Hougen Group


Eskimo schooners from Banks Island and Mackenzie Delta at Pauline Cove, Herschel Island, Yukon. One of early whalers' warehouses in distance. 1930. Yukon Archives. Finnie Family fonds, #390.


Old buildings at Herschel Island, Arctic Coast, Y.T., 1930. Yukon Archives. Finnie Family fonds, #392. (Photo cropped).


Mission House - Herschel Island - 1925 - [Rev. Arthur Creighton McCullum's] first mission. Yukon Archives. Rev. Arthur Creighton McCullum fonds, #3.

Herschel Island

Herschel Island was named, in 1826, by the British Arctic explorer, Sir John Franklin, after the famous English astronomer William Herschel, who studied the planets and the stars in the 17th century. He was the first to spot the far-off gas giant Uranus, which had been predicted to exist, but had not been seen until Herschel pointed his telescope in the right direction. The island was the only safe haven for ships operating between Point Barrow, Alaska and the Mackenzie delta. As the riches of the Beaufort Sea became known, whalers arrived in droves from the United States.

The crew of the US navy ship, the Thetis, surveyed the island in 1899 and named many of its features. The same year, the first of many whaling ships over-wintered here. The island was almost unknown to Canadian authorities, and its population of Inuit was subjected to untold debauchery by the American whalers.

As many as 100 ships were anchored at Herschel Island at one time. In 1896, the Canadian Church Missionary Society found out about the awful conditions faced by the native people. Isaac Stringer, later to become Bishop of the Yukon, was sent to the island to build a mission.

Stringer insisted that Ottawa do something to help, but it wasn't until 1903 that a NWMP detachment was set up. By that time, the whalers had pretty much depleted the stocks and moved out. The island continued to be a trading centre and, in 1925, a post office was established.

As trade decreased, the population dwindled and in 1938, the post office was closed. By 1968, no permanent residents were left, but it remained a favourite summertime visiting and whaling ground for the native people of the Mackenzie delta.

A CKRW Yukon Nugget by Les McLaughlin


Mining and prospecting have always been a gamble. When the gamble pays off, good things happen. Still, in the mining business, nothing lasts forever.

Since the 1880's, small amounts of gold had been taken from the creeks and sandbars along the Pelly River, but most were pretty small operations. However, the area is rich in minerals.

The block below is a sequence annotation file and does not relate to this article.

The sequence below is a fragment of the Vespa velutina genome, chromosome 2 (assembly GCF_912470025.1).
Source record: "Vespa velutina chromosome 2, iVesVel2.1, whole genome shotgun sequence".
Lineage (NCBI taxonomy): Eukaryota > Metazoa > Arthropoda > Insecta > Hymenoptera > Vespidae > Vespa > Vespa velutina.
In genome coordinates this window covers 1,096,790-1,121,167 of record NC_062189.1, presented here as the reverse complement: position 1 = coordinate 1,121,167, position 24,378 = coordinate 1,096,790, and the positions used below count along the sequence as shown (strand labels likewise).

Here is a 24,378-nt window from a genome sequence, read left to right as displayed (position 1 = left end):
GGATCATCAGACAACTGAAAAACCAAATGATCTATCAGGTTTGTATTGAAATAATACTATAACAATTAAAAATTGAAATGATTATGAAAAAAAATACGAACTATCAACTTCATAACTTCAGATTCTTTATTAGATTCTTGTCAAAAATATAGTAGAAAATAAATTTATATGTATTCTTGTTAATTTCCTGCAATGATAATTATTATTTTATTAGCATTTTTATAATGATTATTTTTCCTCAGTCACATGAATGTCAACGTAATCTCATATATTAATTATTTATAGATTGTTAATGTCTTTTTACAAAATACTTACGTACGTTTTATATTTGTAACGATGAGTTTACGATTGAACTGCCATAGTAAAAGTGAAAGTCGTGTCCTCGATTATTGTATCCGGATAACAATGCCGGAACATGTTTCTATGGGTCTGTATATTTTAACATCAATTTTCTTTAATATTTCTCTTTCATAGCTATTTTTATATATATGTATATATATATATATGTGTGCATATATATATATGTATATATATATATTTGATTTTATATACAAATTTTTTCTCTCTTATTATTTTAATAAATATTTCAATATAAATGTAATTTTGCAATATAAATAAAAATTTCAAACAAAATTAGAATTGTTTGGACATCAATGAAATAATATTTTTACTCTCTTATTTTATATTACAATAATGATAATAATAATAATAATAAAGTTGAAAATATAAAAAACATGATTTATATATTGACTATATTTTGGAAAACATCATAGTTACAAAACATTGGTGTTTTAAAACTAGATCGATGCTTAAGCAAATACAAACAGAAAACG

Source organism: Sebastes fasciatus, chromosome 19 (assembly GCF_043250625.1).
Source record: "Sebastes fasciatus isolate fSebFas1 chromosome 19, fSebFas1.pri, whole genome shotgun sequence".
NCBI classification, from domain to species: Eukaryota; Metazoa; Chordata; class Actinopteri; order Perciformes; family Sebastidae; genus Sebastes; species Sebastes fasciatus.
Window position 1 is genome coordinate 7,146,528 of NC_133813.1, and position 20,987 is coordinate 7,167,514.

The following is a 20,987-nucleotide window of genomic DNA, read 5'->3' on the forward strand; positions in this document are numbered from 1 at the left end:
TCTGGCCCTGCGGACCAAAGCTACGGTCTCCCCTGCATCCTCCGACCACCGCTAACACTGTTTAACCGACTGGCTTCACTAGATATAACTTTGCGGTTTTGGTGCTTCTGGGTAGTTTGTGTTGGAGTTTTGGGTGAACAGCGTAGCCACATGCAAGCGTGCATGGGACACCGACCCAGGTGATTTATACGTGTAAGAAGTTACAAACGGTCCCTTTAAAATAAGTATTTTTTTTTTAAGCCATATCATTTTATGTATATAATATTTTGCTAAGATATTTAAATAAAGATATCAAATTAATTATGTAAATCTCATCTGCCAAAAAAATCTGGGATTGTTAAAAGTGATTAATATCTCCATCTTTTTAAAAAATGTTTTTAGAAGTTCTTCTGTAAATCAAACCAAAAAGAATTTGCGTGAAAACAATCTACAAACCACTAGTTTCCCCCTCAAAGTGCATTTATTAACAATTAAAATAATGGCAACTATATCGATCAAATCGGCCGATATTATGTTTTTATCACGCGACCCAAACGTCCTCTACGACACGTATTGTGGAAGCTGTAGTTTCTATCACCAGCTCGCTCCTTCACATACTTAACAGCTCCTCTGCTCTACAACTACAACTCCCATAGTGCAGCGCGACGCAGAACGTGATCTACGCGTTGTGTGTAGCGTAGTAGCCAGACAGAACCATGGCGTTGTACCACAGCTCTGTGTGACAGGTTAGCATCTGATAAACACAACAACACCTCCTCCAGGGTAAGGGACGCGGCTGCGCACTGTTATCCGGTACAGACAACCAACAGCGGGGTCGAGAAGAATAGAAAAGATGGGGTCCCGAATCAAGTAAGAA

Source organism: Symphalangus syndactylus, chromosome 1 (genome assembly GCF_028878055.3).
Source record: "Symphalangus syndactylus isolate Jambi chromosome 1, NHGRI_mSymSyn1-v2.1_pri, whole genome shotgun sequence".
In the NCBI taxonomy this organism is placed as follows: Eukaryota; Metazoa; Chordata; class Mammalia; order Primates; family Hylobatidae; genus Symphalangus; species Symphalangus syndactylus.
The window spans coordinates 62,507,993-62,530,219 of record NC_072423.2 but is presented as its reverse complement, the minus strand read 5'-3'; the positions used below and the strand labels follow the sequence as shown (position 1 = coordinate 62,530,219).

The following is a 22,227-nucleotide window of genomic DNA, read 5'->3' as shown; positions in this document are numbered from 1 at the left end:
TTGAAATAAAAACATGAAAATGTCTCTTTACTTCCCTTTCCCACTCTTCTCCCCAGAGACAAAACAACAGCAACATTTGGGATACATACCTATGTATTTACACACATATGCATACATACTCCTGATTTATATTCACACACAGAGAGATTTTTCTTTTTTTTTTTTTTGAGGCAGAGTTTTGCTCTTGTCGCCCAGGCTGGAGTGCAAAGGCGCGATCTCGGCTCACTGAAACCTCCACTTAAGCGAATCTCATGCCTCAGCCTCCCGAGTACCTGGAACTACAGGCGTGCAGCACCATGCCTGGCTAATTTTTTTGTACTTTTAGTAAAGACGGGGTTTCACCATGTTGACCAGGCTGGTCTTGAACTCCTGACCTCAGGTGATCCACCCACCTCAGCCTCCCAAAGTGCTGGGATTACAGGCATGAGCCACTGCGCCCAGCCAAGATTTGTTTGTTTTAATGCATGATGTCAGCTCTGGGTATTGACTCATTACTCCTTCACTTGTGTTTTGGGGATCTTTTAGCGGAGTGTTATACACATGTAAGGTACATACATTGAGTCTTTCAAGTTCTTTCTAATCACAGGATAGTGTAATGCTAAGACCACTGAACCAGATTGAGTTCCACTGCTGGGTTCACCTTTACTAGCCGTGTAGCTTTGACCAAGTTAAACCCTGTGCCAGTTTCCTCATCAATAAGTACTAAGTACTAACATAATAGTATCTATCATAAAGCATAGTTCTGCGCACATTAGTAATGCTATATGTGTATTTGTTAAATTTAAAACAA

In 1953, prospector Al Kulan and seven Kaska prospectors staked the claim that would eventually become the Faro mine. The discovery had been first made by a prospector named Jack Sterriah while hunting in the VanGorder Creek area several years earlier.

In 1960, Kulan and Dr. Aaro Aho formed Dynasty Explorations to work the claims. It didn’t take long to realize they had hit upon a world-class deposit of lead-zinc.

By 1965, one hundred men were working in the area. Dynasty joined with Cypress Mining of California to form the Cyprus Anvil Mining Corporation. The mine officially opened in 1969 and, by the mid 1970's, it was largest lead-zinc mine in Canada .

Construction of the town of Faro, named for the card game, started in 1968. By 1969, with a number of houses built, disaster struck. On Friday, June 13th, a forest fire swept through the newly built town destroying most of the homes.

Cyprus Anvil cleaned up the mess and rebuilt the town. In 1979, the population of Faro was about 800 people, but grew over the years as the mine expanded, until 1981, when nearly two thousand people called Faro home.

But mining is a tenuous business. With ever-changing world metal prices, the population fluctuated. Then in 1984, Cyprus Anvil shutdown, and by 1985, there were only ninety-seven people living in Faro.

In 1986, Curragh Resources was formed and resumed mining operations until the mid-1990s. Due to low world metal prices and the Westray mine disaster, however, Curragh was forced to declare bankruptcy.

The mine again closed, and reopened under the name Anvil Range Mining, operating until 1997. Today the mine is closed permanently and reclamation of the mine site is in progress. The town of Faro has about four hundred people who love the land and the lifestyle in a Yukon region that has much to offer, and the future looks bright.